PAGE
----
“Town councillors have reiterated their opposition to Churchill Retirement Living’s plans to demolish Green Close, in Drakes Avenue, and build 36 sheltered housing apartments for the elderly.
They said the housing stock for older people cannot keep growing without also creating homes for nurses and carers to look after them – and argued the developer could cut into its 30 per cent operating profit margin to pay for it.
Planning committee members suggested Churchill should pay at least £360,000.
Councillor Ian Barlow, committee chairman, told the Herald: “Churchill’s profit margin is the one of the highest in the industry.
“They say they can’t pay more than £41,000 or it won’t be profitable – but those 36 homes are probably going to be worth £6-7million.
“Churchill is making a profit and taking it out of the town. They’re bringing in older people who will use the facilities, but they’re barely putting anything into the pot.”
The £41,000 referred to is a ‘section 106’ payment – cash that is meant to mitigate the impact of developments and fund improvements such as ‘affordable’ housing. The contribution depends on factors such as the size and number of dwellings being built.
Churchill is proposing to build 36 apartments in place of the 23-bed Green Close care home, which was run by Devon County Council until cutbacks brought about its closure in 2014.
The planning committee, which met last week, ruled: “Members noted that a contribution of £41,208 had been offered by the applicant towards affordable housing. Members expressed the view that this was an insult to the community of Sidmouth and urged the local planning authority not to accept the offer.”
Cllr Barlow compared the Green Close proposal with the Sanditon development, on the plot of the former Fortfield Hotel.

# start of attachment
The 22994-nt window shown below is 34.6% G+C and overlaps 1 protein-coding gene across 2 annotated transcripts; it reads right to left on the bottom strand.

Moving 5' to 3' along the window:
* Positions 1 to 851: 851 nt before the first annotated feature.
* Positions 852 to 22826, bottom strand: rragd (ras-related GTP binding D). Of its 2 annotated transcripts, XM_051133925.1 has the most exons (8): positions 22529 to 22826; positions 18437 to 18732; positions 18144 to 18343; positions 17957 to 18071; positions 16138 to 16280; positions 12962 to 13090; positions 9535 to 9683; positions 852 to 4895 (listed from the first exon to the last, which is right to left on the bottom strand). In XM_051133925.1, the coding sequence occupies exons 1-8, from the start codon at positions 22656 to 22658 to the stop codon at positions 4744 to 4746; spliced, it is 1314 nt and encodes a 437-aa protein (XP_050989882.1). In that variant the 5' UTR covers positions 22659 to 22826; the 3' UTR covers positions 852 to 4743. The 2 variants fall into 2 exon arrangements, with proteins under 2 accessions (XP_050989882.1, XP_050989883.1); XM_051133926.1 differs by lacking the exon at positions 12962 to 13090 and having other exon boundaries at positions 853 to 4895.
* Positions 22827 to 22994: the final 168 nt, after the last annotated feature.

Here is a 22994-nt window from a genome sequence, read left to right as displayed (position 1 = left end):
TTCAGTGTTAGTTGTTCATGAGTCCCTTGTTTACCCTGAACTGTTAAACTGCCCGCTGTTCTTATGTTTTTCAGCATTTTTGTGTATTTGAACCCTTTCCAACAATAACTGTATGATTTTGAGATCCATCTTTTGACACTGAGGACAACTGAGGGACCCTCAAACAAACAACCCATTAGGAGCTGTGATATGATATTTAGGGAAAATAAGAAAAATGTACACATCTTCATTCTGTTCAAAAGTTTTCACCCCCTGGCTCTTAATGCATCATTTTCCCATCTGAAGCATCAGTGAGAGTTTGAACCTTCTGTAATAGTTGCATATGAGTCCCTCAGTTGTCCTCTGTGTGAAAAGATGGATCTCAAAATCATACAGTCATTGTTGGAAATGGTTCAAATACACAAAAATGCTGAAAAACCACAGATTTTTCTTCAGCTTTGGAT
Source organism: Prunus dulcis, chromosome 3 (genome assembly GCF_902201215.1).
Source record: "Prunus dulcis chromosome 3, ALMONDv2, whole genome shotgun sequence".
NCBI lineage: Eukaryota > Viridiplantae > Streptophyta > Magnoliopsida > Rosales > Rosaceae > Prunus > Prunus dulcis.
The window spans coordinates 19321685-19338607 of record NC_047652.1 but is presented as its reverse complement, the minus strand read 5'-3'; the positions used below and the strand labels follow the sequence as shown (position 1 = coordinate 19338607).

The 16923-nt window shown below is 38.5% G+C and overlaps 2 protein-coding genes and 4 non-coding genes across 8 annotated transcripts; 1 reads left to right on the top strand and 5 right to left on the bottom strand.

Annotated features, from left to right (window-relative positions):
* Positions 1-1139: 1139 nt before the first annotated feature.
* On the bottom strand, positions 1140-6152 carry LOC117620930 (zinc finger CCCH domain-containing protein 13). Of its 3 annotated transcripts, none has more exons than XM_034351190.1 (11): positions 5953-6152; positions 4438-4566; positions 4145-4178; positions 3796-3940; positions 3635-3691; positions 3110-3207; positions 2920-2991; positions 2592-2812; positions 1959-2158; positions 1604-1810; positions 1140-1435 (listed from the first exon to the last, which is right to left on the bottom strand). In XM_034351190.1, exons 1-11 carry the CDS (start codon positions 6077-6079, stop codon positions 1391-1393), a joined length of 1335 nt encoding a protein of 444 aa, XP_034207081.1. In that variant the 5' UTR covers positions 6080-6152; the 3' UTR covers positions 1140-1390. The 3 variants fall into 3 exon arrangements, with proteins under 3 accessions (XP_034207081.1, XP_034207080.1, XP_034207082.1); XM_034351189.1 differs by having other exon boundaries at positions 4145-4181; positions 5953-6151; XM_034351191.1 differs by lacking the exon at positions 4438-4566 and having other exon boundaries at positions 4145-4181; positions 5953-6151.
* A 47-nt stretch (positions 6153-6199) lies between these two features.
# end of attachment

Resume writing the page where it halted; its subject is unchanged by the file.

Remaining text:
The developer there built 29 apartments and made a £1.5million ‘section 106’ payment – 36 times what Churchill is offering.
Cllr Barlow said the firm can avoid a larger payment because it is creating sheltered housing, adding: “We’re concerned that a lot of places are being provided for the elderly, but there’s nowhere being built for younger people.
“If there’s no provision at the same time for a nurse or a carer to live, who is going to look after them?”
Churchill’s planning director, Andrew Burgess, told the Herald: “We are disappointed by Sidmouth Town Council’s decision, since we have been consulting the community and working with the planning authorities for several months to develop plans for an attractive and sustainable new retirement community that will bring benefits to local people and the local economy.”
He said the proposed affordable housing contribution is based on a detailed viability assessment, industry best practice and factors such as the market value of the site.
Mr Burgess added: “We will continue to work with the council and the local community to ensure we can deliver the high-quality specialist retirement accommodation that is urgently needed by older people in Sidmouth.”
The application has been recommended for approval by EDDC’s planning officers, who noted the ‘comparatively modest’ financial contribution.
The authority’s development management committee will decide its fate on Tuesday (November 1).”